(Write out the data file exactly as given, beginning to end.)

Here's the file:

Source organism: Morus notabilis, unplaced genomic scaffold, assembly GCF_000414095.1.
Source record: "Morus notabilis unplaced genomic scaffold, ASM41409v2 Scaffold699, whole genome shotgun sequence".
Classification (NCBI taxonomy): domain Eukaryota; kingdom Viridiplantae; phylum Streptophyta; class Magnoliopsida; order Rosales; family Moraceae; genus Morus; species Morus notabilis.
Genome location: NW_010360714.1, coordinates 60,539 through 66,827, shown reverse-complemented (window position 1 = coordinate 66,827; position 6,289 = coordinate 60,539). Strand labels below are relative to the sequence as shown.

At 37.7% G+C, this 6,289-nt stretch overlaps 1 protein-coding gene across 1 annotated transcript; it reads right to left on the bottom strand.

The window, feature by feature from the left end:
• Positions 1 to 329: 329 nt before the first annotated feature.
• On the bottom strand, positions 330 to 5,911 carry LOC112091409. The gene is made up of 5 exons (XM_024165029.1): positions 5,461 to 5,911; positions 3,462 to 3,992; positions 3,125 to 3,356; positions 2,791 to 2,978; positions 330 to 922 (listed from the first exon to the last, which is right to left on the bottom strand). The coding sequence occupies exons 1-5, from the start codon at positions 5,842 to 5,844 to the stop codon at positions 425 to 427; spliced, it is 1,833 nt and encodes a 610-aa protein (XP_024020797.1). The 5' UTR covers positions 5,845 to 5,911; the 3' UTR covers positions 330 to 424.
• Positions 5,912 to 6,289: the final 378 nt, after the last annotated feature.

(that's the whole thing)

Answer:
Source organism: Morus notabilis, unplaced genomic scaffold, assembly GCF_000414095.1.
Source record: "Morus notabilis unplaced genomic scaffold, ASM41409v2 Scaffold699, whole genome shotgun sequence".
Classification (NCBI taxonomy): domain Eukaryota; kingdom Viridiplantae; phylum Streptophyta; class Magnoliopsida; order Rosales; family Moraceae; genus Morus; species Morus notabilis.
Genome location: NW_010360714.1, coordinates 60,539 through 66,827, shown reverse-complemented (window position 1 = coordinate 66,827; position 6,289 = coordinate 60,539). Strand labels below are relative to the sequence as shown.

At 37.7% G+C, this 6,289-nt stretch overlaps 1 protein-coding gene across 1 annotated transcript; it reads right to left on the bottom strand.

The window, feature by feature from the left end:
• Positions 1 to 329: 329 nt before the first annotated feature.
• On the bottom strand, positions 330 to 5,911 carry LOC112091409. The gene is made up of 5 exons (XM_024165029.1): positions 5,461 to 5,911; positions 3,462 to 3,992; positions 3,125 to 3,356; positions 2,791 to 2,978; positions 330 to 922 (listed from the first exon to the last, which is right to left on the bottom strand). The coding sequence occupies exons 1-5, from the start codon at positions 5,842 to 5,844 to the stop codon at positions 425 to 427; spliced, it is 1,833 nt and encodes a 610-aa protein (XP_024020797.1). The 5' UTR covers positions 5,845 to 5,911; the 3' UTR covers positions 330 to 424.
• Positions 5,912 to 6,289: the final 378 nt, after the last annotated feature.